MIAMI (CBSMiami) – Amid growing criticism from members of Congress over the treatment of their workers at Miami International Airport, the Eulen America CEO broke his silence Thursday evening, blaming the attacks on a “few individuals” and blaming union agitators for stirring up protests.
“Eulen America cares deeply about our workforce and we are firmly committed to providing them with a work environment and procedures that meet or exceed industry standards,” Eulen CEO Xavier Rabell said in a statement.
The press release noted “that the company firmly believes the opinions of a few individuals circulating in the news media—pushed by a union using false attacks to drum up support—do not reflect the true opinion of its more than 1,600 employees at MIA. All Eulen America employees are treated with dignity and respect.”
“In light of the recent false allegations against the company,” the press release goes on to state, “Eulen America publicly reaffirms full commitment to its employees, business partners, and the community here in Miami, and throughout its organization.”
Eulen’s statement follows a CBS Miami investigation on the working conditions for some employees at Miami International Airport. The report, which ran Sunday on Facing South Florida, detailed the alleged abusive conditions for workers employed by Eulen America.
Airlines contract with Eulen to provide an array of services at airports up and down the East Coast. At MIA, American Airlines hires Eulen to clean the cabins between flights.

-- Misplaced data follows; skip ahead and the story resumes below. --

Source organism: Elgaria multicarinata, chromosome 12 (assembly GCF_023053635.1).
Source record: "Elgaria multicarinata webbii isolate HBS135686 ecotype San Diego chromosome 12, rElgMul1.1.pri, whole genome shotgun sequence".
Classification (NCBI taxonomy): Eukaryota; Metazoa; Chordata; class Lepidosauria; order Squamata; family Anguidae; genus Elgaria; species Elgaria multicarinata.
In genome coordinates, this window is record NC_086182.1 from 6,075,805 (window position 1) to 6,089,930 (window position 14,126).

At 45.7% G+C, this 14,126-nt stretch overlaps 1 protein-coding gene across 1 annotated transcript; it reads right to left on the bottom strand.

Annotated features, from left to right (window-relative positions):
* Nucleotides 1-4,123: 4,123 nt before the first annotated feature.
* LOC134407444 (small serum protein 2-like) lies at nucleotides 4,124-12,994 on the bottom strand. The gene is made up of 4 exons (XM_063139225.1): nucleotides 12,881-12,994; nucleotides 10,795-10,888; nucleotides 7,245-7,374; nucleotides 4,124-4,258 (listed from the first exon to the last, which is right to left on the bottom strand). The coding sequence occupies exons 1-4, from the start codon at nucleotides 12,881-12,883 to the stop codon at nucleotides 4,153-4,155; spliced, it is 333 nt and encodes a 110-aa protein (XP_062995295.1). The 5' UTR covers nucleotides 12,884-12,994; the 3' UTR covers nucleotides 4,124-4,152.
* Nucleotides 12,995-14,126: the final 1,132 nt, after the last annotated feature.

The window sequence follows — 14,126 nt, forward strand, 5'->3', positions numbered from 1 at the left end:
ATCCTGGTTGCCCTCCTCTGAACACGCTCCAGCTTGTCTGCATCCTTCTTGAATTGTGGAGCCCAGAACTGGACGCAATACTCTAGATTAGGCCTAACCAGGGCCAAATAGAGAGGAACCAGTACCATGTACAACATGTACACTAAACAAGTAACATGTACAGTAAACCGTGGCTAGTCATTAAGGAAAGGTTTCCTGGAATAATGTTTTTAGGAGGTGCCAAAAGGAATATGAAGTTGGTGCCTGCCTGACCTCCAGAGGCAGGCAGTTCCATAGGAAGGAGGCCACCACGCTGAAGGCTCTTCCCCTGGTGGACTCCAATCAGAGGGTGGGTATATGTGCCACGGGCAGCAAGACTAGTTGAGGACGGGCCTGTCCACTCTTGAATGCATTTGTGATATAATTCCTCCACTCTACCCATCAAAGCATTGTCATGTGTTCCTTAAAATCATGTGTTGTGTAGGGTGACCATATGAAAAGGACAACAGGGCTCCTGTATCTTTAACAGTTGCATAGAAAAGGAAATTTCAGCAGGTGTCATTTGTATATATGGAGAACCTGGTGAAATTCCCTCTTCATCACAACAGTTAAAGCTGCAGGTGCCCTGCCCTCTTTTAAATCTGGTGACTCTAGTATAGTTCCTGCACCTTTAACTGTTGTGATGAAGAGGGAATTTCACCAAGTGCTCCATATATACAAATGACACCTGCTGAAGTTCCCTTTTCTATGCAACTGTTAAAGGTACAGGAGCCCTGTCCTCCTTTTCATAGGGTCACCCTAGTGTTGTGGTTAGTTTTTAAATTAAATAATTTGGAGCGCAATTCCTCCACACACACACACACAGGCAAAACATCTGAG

Delta uses Eulen employees for loading and unloading baggage, as well as cabin cleaning.
Eulen also provides various airlines wheelchair and customer service representatives.
In the CBS Miami report workers outlined how they are forced to work long hours without a break. They also claim not to have easy or reliable access to drinking water.
“Sometimes we feel like they treat us like we’re machines, not human beings,” a worker said.
Other problems cited by Eulen employees were ramp vehicles and cabin cleaning trucks that don’t have working seatbelts, faulty brakes, a lack of mirrors, broken windshield wipers, broken fuel gages and leaking fluid. Also, trucks that transport cabin cleaners, and carry passenger supplies, are crawling with roaches, don’t have closing doors, leak water onto the workers when it rains, and seats that are held together with broken seatbelts and blankets.
On Wednesday, Representatives Donna Shalala and Frederica Wilson, along with county Commissioner Eileen Higgins, held a roundtable discussion with Eulen workers. A cabin cleaner described how a pregnant co-worker fainted because she had not been allowed to take a break or eat and was allegedly forced to go back to work when she was revived. Another worker claimed to have hurt his back after he was forced to lift luggage in and out of the plane without enough help or support.
“I’m angry because what I heard were OSHA violations, miserable working conditions, insensitive managers and a company that doesn’t recognize people as human beings,” Shalala said. “The owners of Eulen, the Spanish company and the Spanish family, ought to be ashamed when they hear these stories because they treat their workers better in Spain than they treat them here in the United States, and that simply is unacceptable.”